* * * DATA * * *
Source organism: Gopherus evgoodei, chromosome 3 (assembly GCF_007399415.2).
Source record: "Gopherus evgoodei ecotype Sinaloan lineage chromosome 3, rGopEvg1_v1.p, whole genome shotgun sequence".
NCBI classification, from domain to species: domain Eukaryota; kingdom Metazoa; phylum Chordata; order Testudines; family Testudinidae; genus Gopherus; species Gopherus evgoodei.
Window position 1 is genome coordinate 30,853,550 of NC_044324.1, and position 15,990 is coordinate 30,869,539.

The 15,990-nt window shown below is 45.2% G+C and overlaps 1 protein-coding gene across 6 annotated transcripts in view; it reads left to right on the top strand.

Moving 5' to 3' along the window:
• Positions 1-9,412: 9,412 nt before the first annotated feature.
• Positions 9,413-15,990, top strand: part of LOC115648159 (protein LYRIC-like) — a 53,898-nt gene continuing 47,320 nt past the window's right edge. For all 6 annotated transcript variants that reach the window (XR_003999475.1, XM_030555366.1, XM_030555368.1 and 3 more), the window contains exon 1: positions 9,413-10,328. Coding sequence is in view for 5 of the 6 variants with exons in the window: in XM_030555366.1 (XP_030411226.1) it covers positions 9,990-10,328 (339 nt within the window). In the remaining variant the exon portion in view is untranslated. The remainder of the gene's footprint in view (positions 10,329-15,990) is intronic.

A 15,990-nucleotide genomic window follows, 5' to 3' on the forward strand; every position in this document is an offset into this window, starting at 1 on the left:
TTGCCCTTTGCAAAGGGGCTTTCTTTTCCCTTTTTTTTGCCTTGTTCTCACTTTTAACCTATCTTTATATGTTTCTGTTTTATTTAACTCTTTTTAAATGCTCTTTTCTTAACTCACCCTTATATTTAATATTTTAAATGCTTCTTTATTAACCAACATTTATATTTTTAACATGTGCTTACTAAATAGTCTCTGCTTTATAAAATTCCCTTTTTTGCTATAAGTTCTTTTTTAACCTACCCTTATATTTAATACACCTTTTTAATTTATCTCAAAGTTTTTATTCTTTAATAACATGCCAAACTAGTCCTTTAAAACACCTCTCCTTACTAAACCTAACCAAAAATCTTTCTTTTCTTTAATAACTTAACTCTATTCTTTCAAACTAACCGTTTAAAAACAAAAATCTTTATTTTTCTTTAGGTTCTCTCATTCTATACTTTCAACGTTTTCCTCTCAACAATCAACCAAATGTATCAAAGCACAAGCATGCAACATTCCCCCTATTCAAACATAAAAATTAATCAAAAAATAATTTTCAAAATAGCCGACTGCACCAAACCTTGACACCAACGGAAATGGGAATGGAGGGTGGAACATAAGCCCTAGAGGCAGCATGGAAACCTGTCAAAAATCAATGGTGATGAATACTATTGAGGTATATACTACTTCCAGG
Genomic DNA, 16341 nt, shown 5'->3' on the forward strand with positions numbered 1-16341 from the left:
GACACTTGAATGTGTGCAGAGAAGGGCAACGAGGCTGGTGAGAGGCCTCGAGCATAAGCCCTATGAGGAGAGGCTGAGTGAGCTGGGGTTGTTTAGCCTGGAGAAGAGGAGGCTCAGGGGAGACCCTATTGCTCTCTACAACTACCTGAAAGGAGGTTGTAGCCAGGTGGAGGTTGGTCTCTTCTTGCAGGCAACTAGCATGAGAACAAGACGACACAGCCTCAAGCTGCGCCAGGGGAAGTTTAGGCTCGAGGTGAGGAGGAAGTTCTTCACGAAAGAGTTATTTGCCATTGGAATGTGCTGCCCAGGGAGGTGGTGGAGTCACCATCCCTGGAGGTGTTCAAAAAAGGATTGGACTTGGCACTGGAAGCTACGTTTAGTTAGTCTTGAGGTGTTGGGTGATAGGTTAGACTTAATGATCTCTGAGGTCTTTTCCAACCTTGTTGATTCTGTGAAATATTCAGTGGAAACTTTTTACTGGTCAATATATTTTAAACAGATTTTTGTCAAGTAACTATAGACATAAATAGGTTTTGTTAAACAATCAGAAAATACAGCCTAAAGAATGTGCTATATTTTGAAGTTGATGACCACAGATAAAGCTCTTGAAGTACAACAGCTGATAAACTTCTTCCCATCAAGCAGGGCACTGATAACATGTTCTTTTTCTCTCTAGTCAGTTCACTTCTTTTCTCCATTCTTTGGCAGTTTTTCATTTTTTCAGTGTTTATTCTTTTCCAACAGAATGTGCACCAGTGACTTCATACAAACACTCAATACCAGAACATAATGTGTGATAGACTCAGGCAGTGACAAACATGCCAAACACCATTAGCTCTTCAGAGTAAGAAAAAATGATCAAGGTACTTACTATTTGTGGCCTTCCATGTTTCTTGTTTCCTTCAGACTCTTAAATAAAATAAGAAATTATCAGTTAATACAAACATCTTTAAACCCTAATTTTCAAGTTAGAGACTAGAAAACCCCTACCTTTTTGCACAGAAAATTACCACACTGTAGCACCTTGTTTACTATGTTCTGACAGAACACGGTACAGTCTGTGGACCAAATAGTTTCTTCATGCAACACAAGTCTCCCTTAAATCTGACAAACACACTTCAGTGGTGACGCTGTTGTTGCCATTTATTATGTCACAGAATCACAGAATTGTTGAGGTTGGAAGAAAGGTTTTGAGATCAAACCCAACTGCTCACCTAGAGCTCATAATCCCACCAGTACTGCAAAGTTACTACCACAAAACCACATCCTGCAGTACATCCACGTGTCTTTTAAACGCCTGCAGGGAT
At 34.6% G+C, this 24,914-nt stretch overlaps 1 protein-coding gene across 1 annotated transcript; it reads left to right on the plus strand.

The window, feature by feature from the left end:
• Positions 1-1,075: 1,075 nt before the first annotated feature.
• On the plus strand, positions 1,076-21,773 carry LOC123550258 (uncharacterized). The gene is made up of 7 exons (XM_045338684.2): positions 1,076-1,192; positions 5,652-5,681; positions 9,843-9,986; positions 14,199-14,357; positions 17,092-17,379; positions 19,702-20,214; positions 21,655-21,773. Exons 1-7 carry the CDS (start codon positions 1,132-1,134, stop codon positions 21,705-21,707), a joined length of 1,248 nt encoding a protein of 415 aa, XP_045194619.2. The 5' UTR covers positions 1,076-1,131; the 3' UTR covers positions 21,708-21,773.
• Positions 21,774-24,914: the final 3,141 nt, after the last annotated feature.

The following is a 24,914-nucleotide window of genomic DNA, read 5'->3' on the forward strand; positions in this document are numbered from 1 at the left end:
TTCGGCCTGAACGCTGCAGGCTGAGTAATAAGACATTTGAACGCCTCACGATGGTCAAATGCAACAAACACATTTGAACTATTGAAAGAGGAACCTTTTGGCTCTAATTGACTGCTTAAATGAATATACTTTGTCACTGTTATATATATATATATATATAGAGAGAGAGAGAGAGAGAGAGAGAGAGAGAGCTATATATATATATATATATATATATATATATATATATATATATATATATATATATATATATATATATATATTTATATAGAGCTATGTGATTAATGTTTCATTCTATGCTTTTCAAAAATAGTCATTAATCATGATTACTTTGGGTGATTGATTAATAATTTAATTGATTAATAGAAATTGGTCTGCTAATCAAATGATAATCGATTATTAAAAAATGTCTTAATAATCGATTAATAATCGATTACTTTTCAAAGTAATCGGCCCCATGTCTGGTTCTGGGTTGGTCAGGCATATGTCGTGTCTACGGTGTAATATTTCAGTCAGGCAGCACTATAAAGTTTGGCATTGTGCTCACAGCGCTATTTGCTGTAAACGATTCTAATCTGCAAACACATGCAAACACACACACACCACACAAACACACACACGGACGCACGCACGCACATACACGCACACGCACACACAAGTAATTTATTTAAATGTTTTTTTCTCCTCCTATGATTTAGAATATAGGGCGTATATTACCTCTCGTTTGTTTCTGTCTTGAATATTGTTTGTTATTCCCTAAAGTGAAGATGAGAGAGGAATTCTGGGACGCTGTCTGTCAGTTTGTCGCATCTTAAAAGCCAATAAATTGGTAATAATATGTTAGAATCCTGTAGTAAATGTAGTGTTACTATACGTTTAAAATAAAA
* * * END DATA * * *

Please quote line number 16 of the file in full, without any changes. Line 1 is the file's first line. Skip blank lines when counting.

• On the plus strand, positions 1,076-21,773 carry LOC123550258 (uncharacterized). The gene is made up of 7 exons (XM_045338684.2): positions 1,076-1,192; positions 5,652-5,681; positions 9,843-9,986; positions 14,199-14,357; positions 17,092-17,379; positions 19,702-20,214; positions 21,655-21,773. Exons 1-7 carry the CDS (start codon positions 1,132-1,134, stop codon positions 21,705-21,707), a joined length of 1,248 nt encoding a protein of 415 aa, XP_045194619.2. The 5' UTR covers positions 1,076-1,131; the 3' UTR covers positions 21,708-21,773.